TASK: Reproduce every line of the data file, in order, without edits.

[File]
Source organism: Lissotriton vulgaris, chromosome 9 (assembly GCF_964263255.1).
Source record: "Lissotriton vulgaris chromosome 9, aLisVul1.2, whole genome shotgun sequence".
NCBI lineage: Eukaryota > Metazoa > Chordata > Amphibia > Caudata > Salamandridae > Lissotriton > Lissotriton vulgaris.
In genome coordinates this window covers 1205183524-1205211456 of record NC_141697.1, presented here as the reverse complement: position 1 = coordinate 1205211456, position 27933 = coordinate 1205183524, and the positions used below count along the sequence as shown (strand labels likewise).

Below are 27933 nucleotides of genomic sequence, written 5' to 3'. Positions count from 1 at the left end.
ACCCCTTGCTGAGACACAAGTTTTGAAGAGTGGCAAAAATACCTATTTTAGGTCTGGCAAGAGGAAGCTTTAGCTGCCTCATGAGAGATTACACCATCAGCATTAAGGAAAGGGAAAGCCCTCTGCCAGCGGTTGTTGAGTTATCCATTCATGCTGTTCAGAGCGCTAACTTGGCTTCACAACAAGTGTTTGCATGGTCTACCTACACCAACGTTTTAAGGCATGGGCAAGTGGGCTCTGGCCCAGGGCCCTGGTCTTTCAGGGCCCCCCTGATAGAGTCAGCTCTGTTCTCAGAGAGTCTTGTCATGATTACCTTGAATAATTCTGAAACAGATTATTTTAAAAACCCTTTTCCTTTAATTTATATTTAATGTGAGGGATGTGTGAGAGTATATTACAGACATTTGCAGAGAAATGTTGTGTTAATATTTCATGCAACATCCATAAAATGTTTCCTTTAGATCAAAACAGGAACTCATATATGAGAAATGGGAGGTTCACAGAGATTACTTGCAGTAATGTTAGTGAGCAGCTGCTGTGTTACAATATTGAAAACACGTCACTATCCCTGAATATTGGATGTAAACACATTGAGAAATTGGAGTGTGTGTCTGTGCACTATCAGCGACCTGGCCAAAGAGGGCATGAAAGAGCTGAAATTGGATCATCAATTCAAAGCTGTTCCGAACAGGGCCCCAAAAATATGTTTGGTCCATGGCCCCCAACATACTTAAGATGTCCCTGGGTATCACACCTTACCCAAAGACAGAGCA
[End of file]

Source organism: Lissotriton vulgaris, chromosome 9 (assembly GCF_964263255.1).
Source record: "Lissotriton vulgaris chromosome 9, aLisVul1.2, whole genome shotgun sequence".
NCBI lineage: Eukaryota > Metazoa > Chordata > Amphibia > Caudata > Salamandridae > Lissotriton > Lissotriton vulgaris.
In genome coordinates this window covers 1205183524-1205211456 of record NC_141697.1, presented here as the reverse complement: position 1 = coordinate 1205211456, position 27933 = coordinate 1205183524, and the positions used below count along the sequence as shown (strand labels likewise).

Below are 27933 nucleotides of genomic sequence, written 5' to 3'. Positions count from 1 at the left end.
ACCCCTTGCTGAGACACAAGTTTTGAAGAGTGGCAAAAATACCTATTTTAGGTCTGGCAAGAGGAAGCTTTAGCTGCCTCATGAGAGATTACACCATCAGCATTAAGGAAAGGGAAAGCCCTCTGCCAGCGGTTGTTGAGTTATCCATTCATGCTGTTCAGAGCGCTAACTTGGCTTCACAACAAGTGTTTGCATGGTCTACCTACACCAACGTTTTAAGGCATGGGCAAGTGGGCTCTGGCCCAGGGCCCTGGTCTTTCAGGGCCCCCCTGATAGAGTCAGCTCTGTTCTCAGAGAGTCTTGTCATGATTACCTTGAATAATTCTGAAACAGATTATTTTAAAAACCCTTTTCCTTTAATTTATATTTAATGTGAGGGATGTGTGAGAGTATATTACAGACATTTGCAGAGAAATGTTGTGTTAATATTTCATGCAACATCCATAAAATGTTTCCTTTAGATCAAAACAGGAACTCATATATGAGAAATGGGAGGTTCACAGAGATTACTTGCAGTAATGTTAGTGAGCAGCTGCTGTGTTACAATATTGAAAACACGTCACTATCCCTGAATATTGGATGTAAACACATTGAGAAATTGGAGTGTGTGTCTGTGCACTATCAGCGACCTGGCCAAAGAGGGCATGAAAGAGCTGAAATTGGATCATCAATTCAAAGCTGTTCCGAACAGGGCCCCAAAAATATGTTTGGTCCATGGCCCCCAACATACTTAAGATGTCCCTGGGTATCACACCTTACCCAAAGACAGAGCA